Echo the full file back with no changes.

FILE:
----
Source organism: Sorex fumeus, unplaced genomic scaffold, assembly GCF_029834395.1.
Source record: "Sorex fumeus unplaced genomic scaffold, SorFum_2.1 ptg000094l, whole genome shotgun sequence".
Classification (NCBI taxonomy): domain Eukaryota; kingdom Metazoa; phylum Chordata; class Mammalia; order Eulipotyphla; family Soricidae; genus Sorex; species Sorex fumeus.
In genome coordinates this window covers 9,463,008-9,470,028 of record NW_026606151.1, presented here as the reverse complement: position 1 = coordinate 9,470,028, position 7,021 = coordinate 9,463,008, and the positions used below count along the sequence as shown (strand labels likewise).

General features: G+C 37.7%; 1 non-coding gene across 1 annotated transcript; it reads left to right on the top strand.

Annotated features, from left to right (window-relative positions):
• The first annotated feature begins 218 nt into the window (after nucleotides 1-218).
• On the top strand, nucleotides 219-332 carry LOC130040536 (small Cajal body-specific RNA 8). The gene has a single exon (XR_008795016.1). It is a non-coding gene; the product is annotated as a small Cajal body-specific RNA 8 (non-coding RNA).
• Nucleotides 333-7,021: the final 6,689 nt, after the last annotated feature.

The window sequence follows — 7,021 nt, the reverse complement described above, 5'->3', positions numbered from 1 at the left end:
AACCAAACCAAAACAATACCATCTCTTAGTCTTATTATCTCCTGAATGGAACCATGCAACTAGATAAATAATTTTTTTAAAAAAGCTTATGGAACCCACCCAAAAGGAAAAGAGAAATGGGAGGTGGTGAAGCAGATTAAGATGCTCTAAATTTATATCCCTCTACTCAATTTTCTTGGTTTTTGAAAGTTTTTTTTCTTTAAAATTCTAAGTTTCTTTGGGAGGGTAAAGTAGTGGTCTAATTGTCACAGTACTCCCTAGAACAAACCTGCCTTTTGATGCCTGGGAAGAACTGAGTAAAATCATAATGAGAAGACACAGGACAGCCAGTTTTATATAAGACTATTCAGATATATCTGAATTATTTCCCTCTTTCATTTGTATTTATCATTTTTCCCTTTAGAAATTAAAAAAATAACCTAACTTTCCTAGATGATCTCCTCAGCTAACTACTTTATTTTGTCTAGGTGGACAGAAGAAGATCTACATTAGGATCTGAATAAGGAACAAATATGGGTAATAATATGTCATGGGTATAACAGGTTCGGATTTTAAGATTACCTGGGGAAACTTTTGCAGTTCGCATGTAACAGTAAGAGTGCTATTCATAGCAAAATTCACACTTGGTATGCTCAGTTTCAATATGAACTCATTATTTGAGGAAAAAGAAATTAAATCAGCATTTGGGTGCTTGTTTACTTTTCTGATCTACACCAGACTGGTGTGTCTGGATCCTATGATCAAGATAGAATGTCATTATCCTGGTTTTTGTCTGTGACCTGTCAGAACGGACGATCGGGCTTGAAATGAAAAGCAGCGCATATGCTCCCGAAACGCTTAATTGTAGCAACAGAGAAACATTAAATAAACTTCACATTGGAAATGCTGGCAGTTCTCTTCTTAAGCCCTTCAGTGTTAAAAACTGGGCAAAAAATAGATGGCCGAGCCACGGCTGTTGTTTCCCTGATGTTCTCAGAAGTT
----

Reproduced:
Source organism: Sorex fumeus, unplaced genomic scaffold, assembly GCF_029834395.1.
Source record: "Sorex fumeus unplaced genomic scaffold, SorFum_2.1 ptg000094l, whole genome shotgun sequence".
Classification (NCBI taxonomy): domain Eukaryota; kingdom Metazoa; phylum Chordata; class Mammalia; order Eulipotyphla; family Soricidae; genus Sorex; species Sorex fumeus.
In genome coordinates this window covers 9,463,008-9,470,028 of record NW_026606151.1, presented here as the reverse complement: position 1 = coordinate 9,470,028, position 7,021 = coordinate 9,463,008, and the positions used below count along the sequence as shown (strand labels likewise).

General features: G+C 37.7%; 1 non-coding gene across 1 annotated transcript; it reads left to right on the top strand.

Annotated features, from left to right (window-relative positions):
• The first annotated feature begins 218 nt into the window (after nucleotides 1-218).
• On the top strand, nucleotides 219-332 carry LOC130040536 (small Cajal body-specific RNA 8). The gene has a single exon (XR_008795016.1). It is a non-coding gene; the product is annotated as a small Cajal body-specific RNA 8 (non-coding RNA).
• Nucleotides 333-7,021: the final 6,689 nt, after the last annotated feature.

The window sequence follows — 7,021 nt, the reverse complement described above, 5'->3', positions numbered from 1 at the left end:
AACCAAACCAAAACAATACCATCTCTTAGTCTTATTATCTCCTGAATGGAACCATGCAACTAGATAAATAATTTTTTTAAAAAAGCTTATGGAACCCACCCAAAAGGAAAAGAGAAATGGGAGGTGGTGAAGCAGATTAAGATGCTCTAAATTTATATCCCTCTACTCAATTTTCTTGGTTTTTGAAAGTTTTTTTTCTTTAAAATTCTAAGTTTCTTTGGGAGGGTAAAGTAGTGGTCTAATTGTCACAGTACTCCCTAGAACAAACCTGCCTTTTGATGCCTGGGAAGAACTGAGTAAAATCATAATGAGAAGACACAGGACAGCCAGTTTTATATAAGACTATTCAGATATATCTGAATTATTTCCCTCTTTCATTTGTATTTATCATTTTTCCCTTTAGAAATTAAAAAAATAACCTAACTTTCCTAGATGATCTCCTCAGCTAACTACTTTATTTTGTCTAGGTGGACAGAAGAAGATCTACATTAGGATCTGAATAAGGAACAAATATGGGTAATAATATGTCATGGGTATAACAGGTTCGGATTTTAAGATTACCTGGGGAAACTTTTGCAGTTCGCATGTAACAGTAAGAGTGCTATTCATAGCAAAATTCACACTTGGTATGCTCAGTTTCAATATGAACTCATTATTTGAGGAAAAAGAAATTAAATCAGCATTTGGGTGCTTGTTTACTTTTCTGATCTACACCAGACTGGTGTGTCTGGATCCTATGATCAAGATAGAATGTCATTATCCTGGTTTTTGTCTGTGACCTGTCAGAACGGACGATCGGGCTTGAAATGAAAAGCAGCGCATATGCTCCCGAAACGCTTAATTGTAGCAACAGAGAAACATTAAATAAACTTCACATTGGAAATGCTGGCAGTTCTCTTCTTAAGCCCTTCAGTGTTAAAAACTGGGCAAAAAATAGATGGCCGAGCCACGGCTGTTGTTTCCCTGATGTTCTCAGAAGTT